A chat with Buddy Holliday

14397968_1763060080634990_610430126_nLike an out-of-focus, faded photo in a dusty frame inevitably recalls nostalgic memories of a time gone by Melbourne outfit Buddy Holliday’s lingering tunes have the ability to transport you back to the recollections of summer, friends and never ending hangouts. The remembered fragments of having the time of your life. And it’s all pretty simple, really. Three good friends, a bunch of talent, and the urge to make music that they just want to listen to themselves.

I am meeting Jahan Kumarasinhe, the man behind Buddy Holliday, on a rainy afternoon in May at a café on Brunswick St, Melbourne. Packed away in a damp corner between strangers downing coffees we attempt to create our own illusory hub where Buddy Holliday is the center of attention. Jahan has a subtle excitement in his eyes. This is his first interview he later tells me.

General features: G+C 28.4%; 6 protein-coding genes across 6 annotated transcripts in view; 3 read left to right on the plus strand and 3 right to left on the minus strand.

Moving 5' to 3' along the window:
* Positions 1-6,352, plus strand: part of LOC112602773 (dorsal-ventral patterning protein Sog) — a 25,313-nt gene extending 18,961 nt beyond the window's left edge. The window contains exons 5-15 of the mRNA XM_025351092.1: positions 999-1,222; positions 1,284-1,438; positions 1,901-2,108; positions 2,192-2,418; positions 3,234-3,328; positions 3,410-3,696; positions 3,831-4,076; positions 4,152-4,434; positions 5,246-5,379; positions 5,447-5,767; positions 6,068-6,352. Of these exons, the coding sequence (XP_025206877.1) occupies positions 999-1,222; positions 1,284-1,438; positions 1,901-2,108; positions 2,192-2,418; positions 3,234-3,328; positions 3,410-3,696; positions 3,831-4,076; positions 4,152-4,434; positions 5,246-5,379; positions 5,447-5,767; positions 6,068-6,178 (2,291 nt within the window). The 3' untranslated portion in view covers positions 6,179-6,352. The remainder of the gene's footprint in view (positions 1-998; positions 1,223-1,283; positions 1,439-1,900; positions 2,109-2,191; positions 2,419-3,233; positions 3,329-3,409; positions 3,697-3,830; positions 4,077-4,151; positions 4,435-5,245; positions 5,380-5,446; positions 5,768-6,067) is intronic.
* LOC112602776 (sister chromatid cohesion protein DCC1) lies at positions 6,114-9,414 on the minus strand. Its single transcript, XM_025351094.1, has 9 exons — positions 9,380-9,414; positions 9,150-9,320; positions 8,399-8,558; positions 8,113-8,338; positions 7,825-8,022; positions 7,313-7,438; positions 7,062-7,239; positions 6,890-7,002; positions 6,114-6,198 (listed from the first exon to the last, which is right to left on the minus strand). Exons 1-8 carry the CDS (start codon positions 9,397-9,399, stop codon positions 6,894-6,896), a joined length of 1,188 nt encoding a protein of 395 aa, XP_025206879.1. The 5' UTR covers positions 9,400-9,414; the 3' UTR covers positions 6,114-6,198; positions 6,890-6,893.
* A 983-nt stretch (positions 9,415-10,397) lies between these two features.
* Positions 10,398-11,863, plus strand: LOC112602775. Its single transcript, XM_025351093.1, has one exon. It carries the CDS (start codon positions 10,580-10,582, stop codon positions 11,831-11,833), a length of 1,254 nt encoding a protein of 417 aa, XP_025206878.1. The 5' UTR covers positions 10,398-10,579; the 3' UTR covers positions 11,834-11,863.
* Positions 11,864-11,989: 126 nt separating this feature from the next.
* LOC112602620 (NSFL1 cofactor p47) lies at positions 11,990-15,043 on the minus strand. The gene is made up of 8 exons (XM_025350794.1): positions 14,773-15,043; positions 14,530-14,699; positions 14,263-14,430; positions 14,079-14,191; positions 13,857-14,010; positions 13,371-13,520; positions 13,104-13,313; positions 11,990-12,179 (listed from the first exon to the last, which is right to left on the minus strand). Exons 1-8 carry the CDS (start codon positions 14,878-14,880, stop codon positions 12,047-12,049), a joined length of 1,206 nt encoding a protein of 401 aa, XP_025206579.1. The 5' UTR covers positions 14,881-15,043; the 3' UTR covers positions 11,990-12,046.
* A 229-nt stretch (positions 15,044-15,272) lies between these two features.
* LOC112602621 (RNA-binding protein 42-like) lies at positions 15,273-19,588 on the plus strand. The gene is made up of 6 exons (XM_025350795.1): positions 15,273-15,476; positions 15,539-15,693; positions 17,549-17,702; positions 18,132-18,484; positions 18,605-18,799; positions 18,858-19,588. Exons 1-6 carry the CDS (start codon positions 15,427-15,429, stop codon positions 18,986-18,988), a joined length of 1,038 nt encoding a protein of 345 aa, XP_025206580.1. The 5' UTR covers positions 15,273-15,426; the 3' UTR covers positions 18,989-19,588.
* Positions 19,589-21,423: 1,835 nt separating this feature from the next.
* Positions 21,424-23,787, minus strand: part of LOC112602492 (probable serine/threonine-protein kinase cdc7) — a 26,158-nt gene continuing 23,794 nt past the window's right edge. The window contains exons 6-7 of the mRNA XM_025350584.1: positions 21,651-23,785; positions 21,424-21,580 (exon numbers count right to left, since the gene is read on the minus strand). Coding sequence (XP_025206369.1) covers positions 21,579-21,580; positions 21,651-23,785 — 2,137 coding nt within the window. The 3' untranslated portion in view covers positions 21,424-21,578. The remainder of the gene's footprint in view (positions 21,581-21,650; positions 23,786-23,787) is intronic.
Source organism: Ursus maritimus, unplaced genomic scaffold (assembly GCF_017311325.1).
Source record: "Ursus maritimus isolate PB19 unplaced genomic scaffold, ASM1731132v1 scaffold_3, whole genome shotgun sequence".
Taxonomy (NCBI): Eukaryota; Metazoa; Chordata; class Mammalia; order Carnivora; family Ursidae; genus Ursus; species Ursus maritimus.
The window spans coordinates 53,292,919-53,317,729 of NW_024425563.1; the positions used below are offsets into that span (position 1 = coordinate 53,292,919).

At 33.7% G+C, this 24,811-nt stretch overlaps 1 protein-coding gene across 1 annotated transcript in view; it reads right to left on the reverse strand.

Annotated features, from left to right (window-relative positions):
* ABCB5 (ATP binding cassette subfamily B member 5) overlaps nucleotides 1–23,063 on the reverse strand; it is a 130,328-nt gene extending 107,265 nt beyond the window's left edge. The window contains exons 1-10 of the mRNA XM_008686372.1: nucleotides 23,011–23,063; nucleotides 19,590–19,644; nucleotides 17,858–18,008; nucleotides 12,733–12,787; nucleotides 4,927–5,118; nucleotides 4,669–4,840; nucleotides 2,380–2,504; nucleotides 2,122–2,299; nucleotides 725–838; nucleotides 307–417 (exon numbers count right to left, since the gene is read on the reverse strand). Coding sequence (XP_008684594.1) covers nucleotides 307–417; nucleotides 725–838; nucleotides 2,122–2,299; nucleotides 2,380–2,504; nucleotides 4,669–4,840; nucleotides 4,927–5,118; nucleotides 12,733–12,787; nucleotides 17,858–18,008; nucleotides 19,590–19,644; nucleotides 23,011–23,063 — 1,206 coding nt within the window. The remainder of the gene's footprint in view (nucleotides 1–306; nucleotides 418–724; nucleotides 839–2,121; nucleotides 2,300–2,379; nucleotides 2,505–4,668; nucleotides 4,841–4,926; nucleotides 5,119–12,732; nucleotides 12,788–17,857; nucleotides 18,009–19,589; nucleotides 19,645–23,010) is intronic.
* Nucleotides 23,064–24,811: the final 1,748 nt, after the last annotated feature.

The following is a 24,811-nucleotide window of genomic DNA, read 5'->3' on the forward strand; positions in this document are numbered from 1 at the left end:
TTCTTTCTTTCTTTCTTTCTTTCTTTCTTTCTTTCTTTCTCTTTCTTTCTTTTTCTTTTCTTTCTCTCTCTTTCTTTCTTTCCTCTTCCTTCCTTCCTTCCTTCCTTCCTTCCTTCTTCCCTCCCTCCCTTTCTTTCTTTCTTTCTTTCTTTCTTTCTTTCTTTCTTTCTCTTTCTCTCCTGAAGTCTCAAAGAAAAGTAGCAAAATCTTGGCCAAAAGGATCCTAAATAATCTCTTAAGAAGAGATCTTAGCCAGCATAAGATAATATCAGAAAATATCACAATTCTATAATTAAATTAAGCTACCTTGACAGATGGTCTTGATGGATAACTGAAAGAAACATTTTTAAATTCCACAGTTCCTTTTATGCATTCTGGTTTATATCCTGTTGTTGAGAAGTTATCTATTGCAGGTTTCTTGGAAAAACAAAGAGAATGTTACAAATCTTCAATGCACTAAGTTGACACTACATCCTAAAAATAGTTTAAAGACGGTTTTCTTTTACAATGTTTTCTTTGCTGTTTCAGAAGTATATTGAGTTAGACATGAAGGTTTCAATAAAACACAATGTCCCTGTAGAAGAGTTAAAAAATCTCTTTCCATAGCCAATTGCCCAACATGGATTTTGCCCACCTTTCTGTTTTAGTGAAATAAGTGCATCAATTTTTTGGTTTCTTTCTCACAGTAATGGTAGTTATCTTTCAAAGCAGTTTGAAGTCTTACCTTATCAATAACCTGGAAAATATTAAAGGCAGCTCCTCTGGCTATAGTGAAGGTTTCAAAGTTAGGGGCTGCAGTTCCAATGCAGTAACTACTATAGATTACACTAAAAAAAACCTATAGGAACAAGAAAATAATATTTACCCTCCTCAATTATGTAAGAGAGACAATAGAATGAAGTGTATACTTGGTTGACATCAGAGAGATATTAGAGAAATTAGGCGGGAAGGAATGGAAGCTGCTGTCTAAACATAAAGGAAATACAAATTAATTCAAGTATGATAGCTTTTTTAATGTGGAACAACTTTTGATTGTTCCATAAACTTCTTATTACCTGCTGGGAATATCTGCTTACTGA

‘I tried to get the others to come, but they’re all just tied up and so busy’ Jahan explains to me immediately. Not an uncommon thing here in Melbourne I’ve learned, where it is more customary being in five bands rather than just one. By the others Jahan is referring to Calum Newton and Bryce Wilson, the two other band members in Buddy Holliday completing the union of three friends, former soccer teammates and musicians.

After about 20 minutes of me rambling on about Denmark and the music scene there, a subject Jahan immediately finds very interesting, I finally turn the attention towards him and ask the simplest, most frequently used first question: How did it all start?